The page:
Castillo de San Marcos

Rebecca Cruz

Orlando, United States

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Artist's Description

The Castillo de San Marcos is unique in North American architecture. As the only extant 17th century military construction in the country and the oldest masonry fortress in the United States it is a prime example of the “bastion system” of fortification, the culmination of hundreds of years of military defense engineering.

It is also unique for the material used in its construction. The Castillo is one of only two fortifications in the world built out of a semi-rare form of limestone called coquina.

Given its light and porous nature, coquina would seem to be a poor choice of building material for a fort. However the Spanish had few other options; it was the only stone available on the northeast coast of La Florida. However, coquina’s porosity turned out to have an unexpected benefit. Because of its conglomerate mixture coquina contains millions of microscopic air pockets making it compressible.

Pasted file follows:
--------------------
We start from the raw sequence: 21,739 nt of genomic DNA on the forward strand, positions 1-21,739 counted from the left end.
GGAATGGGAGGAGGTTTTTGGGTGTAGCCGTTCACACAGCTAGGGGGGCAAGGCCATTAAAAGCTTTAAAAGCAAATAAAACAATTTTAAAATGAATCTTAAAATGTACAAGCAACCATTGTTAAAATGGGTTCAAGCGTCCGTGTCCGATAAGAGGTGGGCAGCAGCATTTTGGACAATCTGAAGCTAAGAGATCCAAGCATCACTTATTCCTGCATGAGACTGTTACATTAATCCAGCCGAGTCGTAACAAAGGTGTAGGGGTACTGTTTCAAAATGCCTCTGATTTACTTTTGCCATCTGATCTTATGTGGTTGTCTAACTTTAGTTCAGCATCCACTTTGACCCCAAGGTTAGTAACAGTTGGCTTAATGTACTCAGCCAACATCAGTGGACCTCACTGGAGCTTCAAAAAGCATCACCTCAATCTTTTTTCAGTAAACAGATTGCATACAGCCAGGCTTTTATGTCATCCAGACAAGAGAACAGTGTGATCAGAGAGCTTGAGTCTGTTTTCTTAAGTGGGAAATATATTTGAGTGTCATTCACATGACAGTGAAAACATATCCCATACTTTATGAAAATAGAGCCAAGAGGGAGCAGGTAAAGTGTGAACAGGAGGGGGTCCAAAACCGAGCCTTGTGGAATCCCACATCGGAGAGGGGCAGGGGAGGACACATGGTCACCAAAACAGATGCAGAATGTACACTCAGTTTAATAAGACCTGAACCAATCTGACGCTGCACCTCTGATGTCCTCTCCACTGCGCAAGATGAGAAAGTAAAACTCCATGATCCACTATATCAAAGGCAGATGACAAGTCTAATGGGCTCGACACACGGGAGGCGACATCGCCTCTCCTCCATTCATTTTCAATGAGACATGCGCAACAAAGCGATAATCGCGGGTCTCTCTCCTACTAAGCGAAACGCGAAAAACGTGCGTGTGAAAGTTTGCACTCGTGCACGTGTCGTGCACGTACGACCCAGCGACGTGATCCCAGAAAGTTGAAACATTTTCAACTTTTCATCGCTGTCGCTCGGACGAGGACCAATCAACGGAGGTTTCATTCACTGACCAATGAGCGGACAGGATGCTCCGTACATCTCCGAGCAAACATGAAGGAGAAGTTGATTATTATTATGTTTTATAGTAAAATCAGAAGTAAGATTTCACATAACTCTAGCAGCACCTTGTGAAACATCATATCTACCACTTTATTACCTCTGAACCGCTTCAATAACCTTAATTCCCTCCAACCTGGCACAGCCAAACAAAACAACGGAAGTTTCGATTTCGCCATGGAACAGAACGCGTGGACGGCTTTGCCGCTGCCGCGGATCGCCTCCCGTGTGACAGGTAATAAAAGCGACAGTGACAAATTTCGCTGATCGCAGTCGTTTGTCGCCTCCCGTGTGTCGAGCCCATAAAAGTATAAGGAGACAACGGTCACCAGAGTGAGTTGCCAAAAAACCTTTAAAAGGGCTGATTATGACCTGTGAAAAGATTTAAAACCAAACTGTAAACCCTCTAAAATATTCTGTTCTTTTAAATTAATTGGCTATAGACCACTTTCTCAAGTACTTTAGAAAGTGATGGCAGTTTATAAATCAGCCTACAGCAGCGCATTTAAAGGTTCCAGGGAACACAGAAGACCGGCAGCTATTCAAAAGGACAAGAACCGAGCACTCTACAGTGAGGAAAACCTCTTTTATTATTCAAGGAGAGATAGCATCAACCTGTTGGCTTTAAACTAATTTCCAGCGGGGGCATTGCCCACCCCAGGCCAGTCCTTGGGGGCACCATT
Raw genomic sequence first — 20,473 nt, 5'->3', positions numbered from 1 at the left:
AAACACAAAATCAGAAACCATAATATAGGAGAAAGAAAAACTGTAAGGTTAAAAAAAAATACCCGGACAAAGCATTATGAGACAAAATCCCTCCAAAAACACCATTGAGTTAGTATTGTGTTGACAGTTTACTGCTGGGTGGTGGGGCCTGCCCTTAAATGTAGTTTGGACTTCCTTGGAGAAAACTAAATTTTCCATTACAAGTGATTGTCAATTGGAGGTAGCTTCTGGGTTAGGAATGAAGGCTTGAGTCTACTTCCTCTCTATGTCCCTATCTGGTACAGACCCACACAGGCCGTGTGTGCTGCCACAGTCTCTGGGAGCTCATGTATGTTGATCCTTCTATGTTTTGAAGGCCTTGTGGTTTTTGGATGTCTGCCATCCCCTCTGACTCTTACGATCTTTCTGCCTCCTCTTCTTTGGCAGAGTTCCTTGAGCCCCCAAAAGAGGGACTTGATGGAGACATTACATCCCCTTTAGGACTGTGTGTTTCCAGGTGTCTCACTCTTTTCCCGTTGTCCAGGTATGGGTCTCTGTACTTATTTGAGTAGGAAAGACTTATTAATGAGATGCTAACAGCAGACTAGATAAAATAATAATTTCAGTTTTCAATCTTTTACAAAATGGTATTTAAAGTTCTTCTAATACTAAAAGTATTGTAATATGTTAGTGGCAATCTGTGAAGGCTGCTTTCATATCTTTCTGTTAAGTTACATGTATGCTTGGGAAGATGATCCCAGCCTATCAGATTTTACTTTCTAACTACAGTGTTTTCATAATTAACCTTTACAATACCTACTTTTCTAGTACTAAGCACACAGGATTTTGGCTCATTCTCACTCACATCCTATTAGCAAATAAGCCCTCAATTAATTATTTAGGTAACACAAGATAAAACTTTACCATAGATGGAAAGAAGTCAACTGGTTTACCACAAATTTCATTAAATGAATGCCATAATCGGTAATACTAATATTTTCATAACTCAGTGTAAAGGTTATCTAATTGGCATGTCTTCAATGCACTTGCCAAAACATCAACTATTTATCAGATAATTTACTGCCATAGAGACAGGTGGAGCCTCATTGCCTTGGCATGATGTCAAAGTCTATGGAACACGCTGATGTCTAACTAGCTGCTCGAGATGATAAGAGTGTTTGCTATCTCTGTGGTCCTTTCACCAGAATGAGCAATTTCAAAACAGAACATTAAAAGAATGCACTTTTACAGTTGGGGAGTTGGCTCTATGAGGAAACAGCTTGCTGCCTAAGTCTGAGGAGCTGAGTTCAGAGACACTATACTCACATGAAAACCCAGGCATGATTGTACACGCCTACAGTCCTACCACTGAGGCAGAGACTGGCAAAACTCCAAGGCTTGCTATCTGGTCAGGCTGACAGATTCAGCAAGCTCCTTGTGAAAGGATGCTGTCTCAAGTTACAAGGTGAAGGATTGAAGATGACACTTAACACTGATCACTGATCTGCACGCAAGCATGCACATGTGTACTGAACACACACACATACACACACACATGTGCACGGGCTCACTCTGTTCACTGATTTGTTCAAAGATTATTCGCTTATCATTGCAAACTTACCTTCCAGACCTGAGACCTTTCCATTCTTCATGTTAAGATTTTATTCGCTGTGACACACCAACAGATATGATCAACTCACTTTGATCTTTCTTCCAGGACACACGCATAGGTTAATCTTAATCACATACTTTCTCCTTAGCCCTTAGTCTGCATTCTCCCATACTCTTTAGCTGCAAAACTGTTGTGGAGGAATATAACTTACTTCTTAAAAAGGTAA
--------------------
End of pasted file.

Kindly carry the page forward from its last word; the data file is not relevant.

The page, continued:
A cannon ball fired at more solid material, such as granite or brick would shatter the wall into flying shards, but cannon balls fired at the walls of the Castillo burrowed their way into the rock and stuck there, much like a bb would if fired into Styrofoam. So the thick coquina walls absorbed or deflected projectiles rather than yielding to them, providing a surprisingly long-lived fortress.

^From nps.gov

Artwork Comments

  • dinghysailor1
  • Rebecca Cruz
  • Rosina  Lamberti
  • Dayonda
  • MKWhite
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